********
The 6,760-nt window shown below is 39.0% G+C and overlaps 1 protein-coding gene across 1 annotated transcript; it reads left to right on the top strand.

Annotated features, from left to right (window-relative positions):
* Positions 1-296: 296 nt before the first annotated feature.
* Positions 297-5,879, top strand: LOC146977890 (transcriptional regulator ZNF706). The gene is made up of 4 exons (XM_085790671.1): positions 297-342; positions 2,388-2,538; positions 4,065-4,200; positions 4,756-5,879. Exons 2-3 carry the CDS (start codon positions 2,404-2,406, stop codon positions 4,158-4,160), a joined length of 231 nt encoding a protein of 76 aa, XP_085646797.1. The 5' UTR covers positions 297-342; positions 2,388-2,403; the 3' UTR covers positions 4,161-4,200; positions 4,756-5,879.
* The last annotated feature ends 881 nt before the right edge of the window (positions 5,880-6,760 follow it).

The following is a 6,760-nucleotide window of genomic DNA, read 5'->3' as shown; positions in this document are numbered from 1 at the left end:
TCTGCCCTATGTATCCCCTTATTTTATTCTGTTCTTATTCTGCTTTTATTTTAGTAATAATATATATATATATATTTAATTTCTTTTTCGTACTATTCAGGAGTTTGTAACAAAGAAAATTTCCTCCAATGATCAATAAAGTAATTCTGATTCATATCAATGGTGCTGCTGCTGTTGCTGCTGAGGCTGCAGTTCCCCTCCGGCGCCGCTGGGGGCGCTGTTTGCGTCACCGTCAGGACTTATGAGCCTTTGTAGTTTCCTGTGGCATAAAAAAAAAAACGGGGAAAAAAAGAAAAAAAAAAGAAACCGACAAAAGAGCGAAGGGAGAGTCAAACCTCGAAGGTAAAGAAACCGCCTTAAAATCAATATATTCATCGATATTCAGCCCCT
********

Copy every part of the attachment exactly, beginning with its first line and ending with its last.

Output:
The 6,760-nt window shown below is 39.0% G+C and overlaps 1 protein-coding gene across 1 annotated transcript; it reads left to right on the top strand.

Annotated features, from left to right (window-relative positions):
* Positions 1-296: 296 nt before the first annotated feature.
* Positions 297-5,879, top strand: LOC146977890 (transcriptional regulator ZNF706). The gene is made up of 4 exons (XM_085790671.1): positions 297-342; positions 2,388-2,538; positions 4,065-4,200; positions 4,756-5,879. Exons 2-3 carry the CDS (start codon positions 2,404-2,406, stop codon positions 4,158-4,160), a joined length of 231 nt encoding a protein of 76 aa, XP_085646797.1. The 5' UTR covers positions 297-342; positions 2,388-2,403; the 3' UTR covers positions 4,161-4,200; positions 4,756-5,879.
* The last annotated feature ends 881 nt before the right edge of the window (positions 5,880-6,760 follow it).

The following is a 6,760-nucleotide window of genomic DNA, read 5'->3' as shown; positions in this document are numbered from 1 at the left end:
TCTGCCCTATGTATCCCCTTATTTTATTCTGTTCTTATTCTGCTTTTATTTTAGTAATAATATATATATATATATTTAATTTCTTTTTCGTACTATTCAGGAGTTTGTAACAAAGAAAATTTCCTCCAATGATCAATAAAGTAATTCTGATTCATATCAATGGTGCTGCTGCTGTTGCTGCTGAGGCTGCAGTTCCCCTCCGGCGCCGCTGGGGGCGCTGTTTGCGTCACCGTCAGGACTTATGAGCCTTTGTAGTTTCCTGTGGCATAAAAAAAAAAACGGGGAAAAAAAGAAAAAAAAAAGAAACCGACAAAAGAGCGAAGGGAGAGTCAAACCTCGAAGGTAAAGAAACCGCCTTAAAATCAATATATTCATCGATATTCAGCCCCT